Our world is currently burning around us. There are no answers to the current state of our national angst without the Church and yet the Church has voluntarily put on a muzzle. People are desperate for answers, even more desperate for connection. These are the two things we are best at.

Too right!

During normal times — the rest of our lives, bar 2020 — priests and pastors have been telling us that we must attend church for the state of our souls:

Every pastor will tell you at one point or another that we humans are born with a God-shaped hole in our hearts and we spend our entire lives searching to fill it.

Yep. Except when there’s a pandemic.

During this crisis, those same clergy — men and women– have scurried from sight, just when so many of us need them:

There are a lot of holey hearts out there right now. Space abhors a vacuum. Something will fill those empty spaces and the Church has been willingly sidelined. We no longer have community — our most powerful draw — to offer. What is left to fill the vacuum? Rage without resolution, bitterness without forgiveness, punishment without grace. Alcohol, drugs, loneliness, resentmentall of these things are filling those lost empty hearts out there without much challenge from the institutions God has appointed to lead and to serve.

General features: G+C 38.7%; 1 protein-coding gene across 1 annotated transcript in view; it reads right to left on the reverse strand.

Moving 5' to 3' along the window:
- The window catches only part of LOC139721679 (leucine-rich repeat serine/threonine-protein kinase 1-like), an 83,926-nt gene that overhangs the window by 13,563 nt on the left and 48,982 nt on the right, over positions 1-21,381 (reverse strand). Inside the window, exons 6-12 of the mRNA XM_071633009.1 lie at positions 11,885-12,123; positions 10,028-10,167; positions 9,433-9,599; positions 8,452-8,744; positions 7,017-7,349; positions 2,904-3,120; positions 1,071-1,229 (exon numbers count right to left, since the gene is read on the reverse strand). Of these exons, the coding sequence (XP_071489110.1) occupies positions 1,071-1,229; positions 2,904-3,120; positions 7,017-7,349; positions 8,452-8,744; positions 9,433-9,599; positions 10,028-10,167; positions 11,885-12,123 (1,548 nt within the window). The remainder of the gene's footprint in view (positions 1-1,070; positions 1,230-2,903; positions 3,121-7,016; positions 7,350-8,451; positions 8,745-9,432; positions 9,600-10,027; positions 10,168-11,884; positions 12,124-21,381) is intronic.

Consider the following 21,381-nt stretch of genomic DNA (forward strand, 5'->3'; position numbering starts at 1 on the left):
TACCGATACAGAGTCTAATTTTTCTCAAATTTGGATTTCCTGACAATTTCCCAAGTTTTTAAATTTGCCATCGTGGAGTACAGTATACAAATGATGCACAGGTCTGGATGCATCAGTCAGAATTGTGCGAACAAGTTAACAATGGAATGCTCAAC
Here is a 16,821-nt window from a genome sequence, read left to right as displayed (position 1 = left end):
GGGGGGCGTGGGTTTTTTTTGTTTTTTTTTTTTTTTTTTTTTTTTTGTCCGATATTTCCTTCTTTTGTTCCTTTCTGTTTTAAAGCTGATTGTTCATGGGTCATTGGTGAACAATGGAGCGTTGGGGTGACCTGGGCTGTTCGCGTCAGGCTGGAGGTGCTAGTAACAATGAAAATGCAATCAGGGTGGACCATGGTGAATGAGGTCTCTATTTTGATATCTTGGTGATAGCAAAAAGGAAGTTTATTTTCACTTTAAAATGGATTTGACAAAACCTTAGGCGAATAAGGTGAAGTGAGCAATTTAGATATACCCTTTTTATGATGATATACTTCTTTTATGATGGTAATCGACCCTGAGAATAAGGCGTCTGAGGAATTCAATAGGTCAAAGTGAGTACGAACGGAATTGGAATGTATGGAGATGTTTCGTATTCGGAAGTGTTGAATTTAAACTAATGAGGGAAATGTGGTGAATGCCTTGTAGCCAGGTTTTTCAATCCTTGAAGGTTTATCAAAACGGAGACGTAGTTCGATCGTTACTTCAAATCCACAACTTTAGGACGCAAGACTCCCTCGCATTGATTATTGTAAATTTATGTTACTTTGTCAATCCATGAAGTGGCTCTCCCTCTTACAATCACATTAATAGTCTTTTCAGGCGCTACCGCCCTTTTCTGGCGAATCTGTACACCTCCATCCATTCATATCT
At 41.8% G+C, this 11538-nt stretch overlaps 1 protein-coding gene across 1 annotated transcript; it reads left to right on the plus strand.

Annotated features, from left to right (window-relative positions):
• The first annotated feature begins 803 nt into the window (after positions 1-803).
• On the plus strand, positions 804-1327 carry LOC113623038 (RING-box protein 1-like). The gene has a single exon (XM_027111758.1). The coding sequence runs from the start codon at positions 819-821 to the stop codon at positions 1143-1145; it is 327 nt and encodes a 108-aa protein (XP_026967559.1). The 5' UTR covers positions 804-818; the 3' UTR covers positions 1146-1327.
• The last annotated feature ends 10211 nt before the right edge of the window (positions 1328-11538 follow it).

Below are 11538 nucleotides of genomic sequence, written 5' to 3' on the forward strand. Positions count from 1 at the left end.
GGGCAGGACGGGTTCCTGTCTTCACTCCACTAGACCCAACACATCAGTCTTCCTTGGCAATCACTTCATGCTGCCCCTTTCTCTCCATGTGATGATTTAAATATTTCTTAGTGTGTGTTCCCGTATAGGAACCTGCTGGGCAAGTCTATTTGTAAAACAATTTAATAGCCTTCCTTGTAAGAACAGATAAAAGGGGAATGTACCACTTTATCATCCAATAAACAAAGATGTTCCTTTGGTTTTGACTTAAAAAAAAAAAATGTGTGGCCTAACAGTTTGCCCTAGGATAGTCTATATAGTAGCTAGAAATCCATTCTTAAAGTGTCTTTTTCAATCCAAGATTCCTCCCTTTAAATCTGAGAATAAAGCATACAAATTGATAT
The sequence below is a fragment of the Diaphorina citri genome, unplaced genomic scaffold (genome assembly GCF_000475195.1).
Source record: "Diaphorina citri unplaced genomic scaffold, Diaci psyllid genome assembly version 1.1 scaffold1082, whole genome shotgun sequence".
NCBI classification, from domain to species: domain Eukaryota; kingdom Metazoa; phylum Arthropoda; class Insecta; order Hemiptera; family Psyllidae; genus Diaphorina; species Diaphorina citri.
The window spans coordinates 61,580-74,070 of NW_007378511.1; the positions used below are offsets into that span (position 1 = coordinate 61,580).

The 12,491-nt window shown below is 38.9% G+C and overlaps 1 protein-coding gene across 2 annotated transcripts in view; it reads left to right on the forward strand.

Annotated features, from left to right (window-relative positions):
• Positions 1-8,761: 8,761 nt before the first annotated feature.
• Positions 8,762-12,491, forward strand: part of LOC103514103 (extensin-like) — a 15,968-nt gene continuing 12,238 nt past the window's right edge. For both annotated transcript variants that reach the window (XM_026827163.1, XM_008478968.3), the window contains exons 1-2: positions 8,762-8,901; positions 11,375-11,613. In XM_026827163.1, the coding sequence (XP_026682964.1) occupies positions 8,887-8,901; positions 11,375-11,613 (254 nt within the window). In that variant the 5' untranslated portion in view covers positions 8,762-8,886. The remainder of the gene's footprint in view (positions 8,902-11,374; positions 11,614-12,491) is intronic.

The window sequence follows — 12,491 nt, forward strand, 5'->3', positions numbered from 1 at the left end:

With John MacArthur in mind, Davis then zeroes in on the current conflict between Church and State. She nails it perfectly:

Whatever their personal feelings about John MacArthur may be, California churches should be supporting his move to defy a state authority that has thwarted our human and constitutional right to assemble and worship. Every Sunday, we’ve heard our pastors proudly and loudly share stories of how Jesus was a revolutionary, a direct conduit of the counter culture of the Kingdom. We brag about this aspect of our God, even as we cower before state authorities who have no interest in keeping our tax-exempt sanctuaries thriving because God…the Church…is always and always has been direct competition to the gods of the state. We don’t even pay them taxes. We are worthless to them and it is beyond tragic how our pastoral leadership has, for the most part, confirmed as much.

She concludes: